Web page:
Systems Engineering and RDBMS

Data Type for Computed Columns

Posted by decipherinfosys on October 16, 2008

We have covered computed columns in a couple of our previous blog posts. One of the questions that a reader had recently asked was about the data type of the computed column when using operations on different data-type columns and how can one control it. Let’s pick up an example and go through it:

CREATE TABLE dbo.DIS_COMP_TEST
(
COL1 INT,
COL2 NVARCHAR(10),
COL3 DATETIME,
COL4 UNIQUEIDENTIFIER,
COL5 NUMERIC(11,2),
COL6 AS COL1 + COL5,
COL7 AS ‘FIRST COLUMN:’ + CAST(COL1 AS NVARCHAR(10)) + ‘ SECOND COLUMN:’ + COL2 + ‘ DATE:’ + CONVERT(NVARCHAR(20), COL3, 120),
COL8 AS COL2 + ‘:’ + CAST(COL4 AS NVARCHAR(36))
)
GO

INSERT INTO dbo.DIS_COMP_TEST (COL1, COL2, COL3, COL4, COL5) VALUES (1000, ‘TESTCASE’, GETDATE(), NEWID(), 11111.34);
GO

And let’s look at the data now:

COL1        COL2       COL3                    COL4                                 COL5                                    COL6                                    COL7                                                                       COL8
----------- ---------- ----------------------- ------------------------------------ --------------------------------------- --------------------------------------- -------------------------------------------------------------------------- -----------------------------------------------
1000        TESTCASE   2008-10-16 08:46:23.800 10D1B8DB-3EB8-47C5-91DF-4234705276D2 11111.34                                12111.34                                FIRST COLUMN:1000 SECOND COLUMN:TESTCASE DATE:2008-10-16 08:46:23          TESTCASE:10D1B8DB-3EB8-47C5-91DF-4234705276D2

And if we take a look at the table definition for the computed columns now:

SELECT COLUMN_NAME, DATA_TYPE, CHARACTER_MAXIMUM_LENGTH, NUMERIC_PRECISION, NUMERIC_SCALE
FROM INFORMATION_SCHEMA.COLUMNS
WHERE TABLE_NAME = ‘DIS_COMP_TEST’
GO

COLUMN_NAME  DATA_TYPE          CHARACTER_MAXIMUM_LENGTH NUMERIC_PRECISION NUMERIC_SCALE
------------ ------------------ ------------------------ ----------------- -------------
COL1         int                NULL                     10                0
COL2         nvarchar           10                       NULL              NULL
COL3         datetime           NULL                     NULL              NULL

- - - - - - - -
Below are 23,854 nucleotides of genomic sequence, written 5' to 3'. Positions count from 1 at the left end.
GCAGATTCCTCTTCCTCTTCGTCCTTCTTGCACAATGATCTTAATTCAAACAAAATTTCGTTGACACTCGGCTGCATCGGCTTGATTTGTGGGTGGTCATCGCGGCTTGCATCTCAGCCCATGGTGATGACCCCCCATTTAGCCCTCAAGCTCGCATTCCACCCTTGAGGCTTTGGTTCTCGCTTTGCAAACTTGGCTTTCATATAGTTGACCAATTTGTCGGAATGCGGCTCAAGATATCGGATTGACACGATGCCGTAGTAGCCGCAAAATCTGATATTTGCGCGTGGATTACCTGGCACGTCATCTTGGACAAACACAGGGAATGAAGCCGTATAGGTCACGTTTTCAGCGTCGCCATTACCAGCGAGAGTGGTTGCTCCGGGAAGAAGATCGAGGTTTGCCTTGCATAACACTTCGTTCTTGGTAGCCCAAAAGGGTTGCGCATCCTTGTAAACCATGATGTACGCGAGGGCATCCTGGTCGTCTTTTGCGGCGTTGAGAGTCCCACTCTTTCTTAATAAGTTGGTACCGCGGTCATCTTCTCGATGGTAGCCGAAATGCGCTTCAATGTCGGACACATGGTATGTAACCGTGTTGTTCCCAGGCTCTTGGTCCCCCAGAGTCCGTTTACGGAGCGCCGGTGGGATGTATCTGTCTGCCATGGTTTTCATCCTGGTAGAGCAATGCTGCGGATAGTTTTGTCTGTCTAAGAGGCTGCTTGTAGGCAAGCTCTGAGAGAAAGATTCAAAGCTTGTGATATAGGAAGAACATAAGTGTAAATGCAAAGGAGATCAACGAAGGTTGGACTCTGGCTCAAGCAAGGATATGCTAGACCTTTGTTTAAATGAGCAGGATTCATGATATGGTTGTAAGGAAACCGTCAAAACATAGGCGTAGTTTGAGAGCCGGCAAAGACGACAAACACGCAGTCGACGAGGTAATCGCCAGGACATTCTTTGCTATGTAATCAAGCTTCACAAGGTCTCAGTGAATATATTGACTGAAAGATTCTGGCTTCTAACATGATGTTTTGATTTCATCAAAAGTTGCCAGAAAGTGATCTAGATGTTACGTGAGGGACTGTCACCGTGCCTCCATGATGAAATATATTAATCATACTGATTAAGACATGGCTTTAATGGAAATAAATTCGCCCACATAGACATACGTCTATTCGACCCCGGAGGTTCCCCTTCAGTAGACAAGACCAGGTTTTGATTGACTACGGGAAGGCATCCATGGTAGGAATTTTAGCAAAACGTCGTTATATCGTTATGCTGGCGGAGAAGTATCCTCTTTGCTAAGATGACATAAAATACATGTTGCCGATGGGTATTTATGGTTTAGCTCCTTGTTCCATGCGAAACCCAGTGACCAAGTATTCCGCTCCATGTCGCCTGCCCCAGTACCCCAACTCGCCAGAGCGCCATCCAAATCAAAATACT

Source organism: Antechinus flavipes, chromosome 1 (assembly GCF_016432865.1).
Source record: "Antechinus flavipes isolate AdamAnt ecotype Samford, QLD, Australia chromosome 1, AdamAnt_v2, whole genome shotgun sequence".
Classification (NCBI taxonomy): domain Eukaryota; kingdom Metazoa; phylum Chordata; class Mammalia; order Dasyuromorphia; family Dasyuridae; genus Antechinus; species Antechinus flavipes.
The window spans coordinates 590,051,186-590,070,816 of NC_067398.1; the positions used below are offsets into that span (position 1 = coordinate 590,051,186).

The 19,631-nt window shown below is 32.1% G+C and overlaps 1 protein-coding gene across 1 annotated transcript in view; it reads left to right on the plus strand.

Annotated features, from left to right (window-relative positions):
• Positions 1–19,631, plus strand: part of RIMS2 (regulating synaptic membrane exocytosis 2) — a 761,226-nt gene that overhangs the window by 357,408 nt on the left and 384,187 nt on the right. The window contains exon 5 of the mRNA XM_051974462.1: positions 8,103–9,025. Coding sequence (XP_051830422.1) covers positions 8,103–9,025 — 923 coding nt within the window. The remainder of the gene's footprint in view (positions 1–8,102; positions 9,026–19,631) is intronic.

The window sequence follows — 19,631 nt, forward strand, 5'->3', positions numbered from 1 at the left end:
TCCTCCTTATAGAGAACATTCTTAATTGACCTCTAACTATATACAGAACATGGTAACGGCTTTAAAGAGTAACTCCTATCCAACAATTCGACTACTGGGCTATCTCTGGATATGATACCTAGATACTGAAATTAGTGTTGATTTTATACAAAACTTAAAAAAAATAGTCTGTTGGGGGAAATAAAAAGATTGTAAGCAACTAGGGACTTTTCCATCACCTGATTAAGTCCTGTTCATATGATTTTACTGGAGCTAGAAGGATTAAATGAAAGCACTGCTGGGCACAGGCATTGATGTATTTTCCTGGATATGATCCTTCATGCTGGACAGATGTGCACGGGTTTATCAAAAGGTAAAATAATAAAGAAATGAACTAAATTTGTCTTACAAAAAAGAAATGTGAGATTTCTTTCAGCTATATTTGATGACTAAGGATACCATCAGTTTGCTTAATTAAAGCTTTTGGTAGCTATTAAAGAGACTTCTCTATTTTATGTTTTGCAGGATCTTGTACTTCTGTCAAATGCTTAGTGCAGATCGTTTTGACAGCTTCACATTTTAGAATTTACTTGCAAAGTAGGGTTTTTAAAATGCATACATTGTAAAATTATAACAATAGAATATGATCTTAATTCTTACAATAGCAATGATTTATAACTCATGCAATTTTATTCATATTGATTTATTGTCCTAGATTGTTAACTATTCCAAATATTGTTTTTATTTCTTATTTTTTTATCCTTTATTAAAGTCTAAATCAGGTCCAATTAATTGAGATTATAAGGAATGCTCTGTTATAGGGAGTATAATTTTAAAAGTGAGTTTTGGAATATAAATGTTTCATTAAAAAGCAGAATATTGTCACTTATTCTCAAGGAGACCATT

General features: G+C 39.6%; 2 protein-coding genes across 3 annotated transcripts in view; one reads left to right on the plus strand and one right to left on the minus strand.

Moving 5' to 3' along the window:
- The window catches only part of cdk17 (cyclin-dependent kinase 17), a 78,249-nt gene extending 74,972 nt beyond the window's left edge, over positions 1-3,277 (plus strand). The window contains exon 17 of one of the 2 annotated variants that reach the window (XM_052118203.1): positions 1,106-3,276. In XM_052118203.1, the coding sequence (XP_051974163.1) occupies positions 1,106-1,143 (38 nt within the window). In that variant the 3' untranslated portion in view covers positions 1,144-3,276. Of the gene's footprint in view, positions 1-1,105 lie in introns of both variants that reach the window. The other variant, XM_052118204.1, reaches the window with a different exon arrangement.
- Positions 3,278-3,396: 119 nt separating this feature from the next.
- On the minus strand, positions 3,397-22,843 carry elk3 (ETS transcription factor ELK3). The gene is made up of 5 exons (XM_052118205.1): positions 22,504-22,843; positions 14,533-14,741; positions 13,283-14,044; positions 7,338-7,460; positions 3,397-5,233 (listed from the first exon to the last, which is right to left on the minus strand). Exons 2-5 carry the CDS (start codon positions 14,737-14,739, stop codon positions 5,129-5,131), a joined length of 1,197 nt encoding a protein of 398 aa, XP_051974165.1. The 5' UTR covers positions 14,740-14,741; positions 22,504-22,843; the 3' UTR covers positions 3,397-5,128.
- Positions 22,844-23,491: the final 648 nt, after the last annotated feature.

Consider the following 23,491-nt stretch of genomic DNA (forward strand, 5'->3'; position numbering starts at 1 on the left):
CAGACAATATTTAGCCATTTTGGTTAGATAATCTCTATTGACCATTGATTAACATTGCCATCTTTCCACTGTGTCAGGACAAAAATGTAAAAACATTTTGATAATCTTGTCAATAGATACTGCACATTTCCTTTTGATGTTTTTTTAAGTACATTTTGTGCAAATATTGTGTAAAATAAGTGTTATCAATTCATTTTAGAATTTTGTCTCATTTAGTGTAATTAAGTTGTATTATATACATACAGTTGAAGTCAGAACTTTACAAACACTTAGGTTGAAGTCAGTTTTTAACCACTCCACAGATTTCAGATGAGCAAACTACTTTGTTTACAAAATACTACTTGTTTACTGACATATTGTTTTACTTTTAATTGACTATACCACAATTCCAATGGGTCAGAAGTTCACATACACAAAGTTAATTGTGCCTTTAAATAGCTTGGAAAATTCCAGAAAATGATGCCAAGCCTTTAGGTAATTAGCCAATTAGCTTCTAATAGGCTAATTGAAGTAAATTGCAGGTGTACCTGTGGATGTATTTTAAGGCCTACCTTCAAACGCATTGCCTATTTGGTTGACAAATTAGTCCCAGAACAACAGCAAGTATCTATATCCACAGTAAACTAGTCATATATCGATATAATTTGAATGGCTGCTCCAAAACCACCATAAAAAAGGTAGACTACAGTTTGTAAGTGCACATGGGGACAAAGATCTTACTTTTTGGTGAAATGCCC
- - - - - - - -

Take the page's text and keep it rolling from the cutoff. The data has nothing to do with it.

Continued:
COL4         uniqueidentifier   NULL                     NULL              NULL
COL5         numeric            NULL                     11                2
COL6         numeric            NULL                     13                2
COL7         nvarchar           74                       NULL              NULL
COL8         nvarchar           47                       NULL              NULL

Now, look at the three computed columns. Since we did not specify a specific data type for the columns, it made the data-type as what it came out to be based on the concatenation of the columns – like nvarchar(47) for the last one is because of COL2 (nvarchar(10)) + ‘:’ and COL4 which is uniqueidentifier (so 36 positions) and hence 10 + 1 + 36 = 47. And likewise for the computed column COL7, since we were doing string operations, it took all of them up and added them up to be nvarchar(74). For the one where we are adding the integer and the numeric data type columns – it is the same thing: INT ranges from “-2^31 (-2,147,483,648) to 2^31-1 (2,147,483,647)” and Numeric (11,2) means 9 before the decimal and 2 after. So, if we are going to be concatenating them, we need to allow for atleast 11 before the decimal and 2 after and hence the resulting data type is Numeric(13,2).

Now, having said that, it is always a good practice to actually cast the data-type to be something specific so that one does not run into such issues. Here is an example:

DROP TABLE DIS_COMP_TEST;
CREATE TABLE dbo.DIS_COMP_TEST
(
COL1 TINYINT,
COL2 TINYINT,
COL3 AS COL1 * COL2,
)
GO

As you already know, the valid value range for the tinyint data type is: 0 to 255. Let’s try to insert a record into this table:

INSERT INTO dbo.DIS_COMP_TEST (COL1, COL2) VALUES (255, 255);

This does not give us an error. However, if you select from this table now, you will get the error:

SELECT * FROM DIS_COMP_TEST;

COL1 COL2 COL3
—- —- —-
Msg 8115, Level 16, State 2, Line 1
Arithmetic overflow error converting expression to data type tinyint.

There are two things to note here: Had we created an index on the computed column, the record would have failed at the time of the write operation itself. Since the index did not exist, it computes the value for the computed column at the time of the selection of the data. Here is the proof:

DROP TABLE DIS_COMP_TEST;
CREATE TABLE dbo.DIS_COMP_TEST
(
COL1 TINYINT,
COL2 TINYINT,
COL3 AS COL1 * COL2,
)
GO

CREATE INDEX DIS_COMP_TEST_IND_1 ON DIS_COMP_TEST (COL3);

INSERT INTO dbo.DIS_COMP_TEST (COL1, COL2) VALUES (255, 255);

Msg 8115, Level 16, State 2, Line 1
Arithmetic overflow error converting expression to data type tinyint.
The statement has been terminated.

And how can we overcome this issue? By explicitly casting the column:

CREATE TABLE dbo.DIS_COMP_TEST
(
COL1 TINYINT,
COL2 TINYINT,
COL3 AS CAST(COL1 AS INT) * CAST(COL2 AS INT)
)
GO

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